Research within the natural sciences is increasingly revealing the importance that microbial life has for human functioning. Referred to as the microbiome, the unique selection of microbial life that harbours inside the body affects human behaviours. This paper contrasts the more simplistic practices and imaginations associated with ‘good’ and ‘bad’ microbes with the more nuanced perspective offered by research with FMT users and explores what these sources say of a human microbe relationship. Through an engagement with Haraway’s concept of companion species this paper first explores how a good/bad binary of microbial life is reproduced through cleaning, probiotic advertising and the technologies of antibiotics. It points to the consequent warping of the complexities of microbial life through such representations. It then engages with FMT users’ experiences of FMT to develop Haraway’s concept of embodied communication to corporeal communication, which describes a mode of relating between FMT users and their microbiomes. The paper then offers corporeal communication as an alternative conceptual tool that can be used by those that have not undergone FMT to better understand and appreciate the microbial self.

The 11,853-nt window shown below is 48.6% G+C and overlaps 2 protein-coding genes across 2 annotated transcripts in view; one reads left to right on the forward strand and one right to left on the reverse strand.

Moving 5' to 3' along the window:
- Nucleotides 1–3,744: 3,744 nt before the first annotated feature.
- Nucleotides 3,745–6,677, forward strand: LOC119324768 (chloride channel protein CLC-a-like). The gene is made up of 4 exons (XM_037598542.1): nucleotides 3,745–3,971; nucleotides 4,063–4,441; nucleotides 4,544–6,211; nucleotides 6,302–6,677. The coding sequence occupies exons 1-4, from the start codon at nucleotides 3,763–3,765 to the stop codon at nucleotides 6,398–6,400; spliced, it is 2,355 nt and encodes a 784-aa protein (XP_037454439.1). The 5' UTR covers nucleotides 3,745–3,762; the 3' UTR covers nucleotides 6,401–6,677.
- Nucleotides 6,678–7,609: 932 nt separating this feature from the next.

|Translated title of the contribution||Microbiomes as companion species: an exploration of dis- and re-entanglements with the microbial self|
|Number of pages||19|
|Journal||Social and Cultural Geography|
|Early online date||21 Mar 2019|
|Publication status||E-pub ahead of print - 21 Mar 2019|
- companion species
- Faecal microbiota transplantation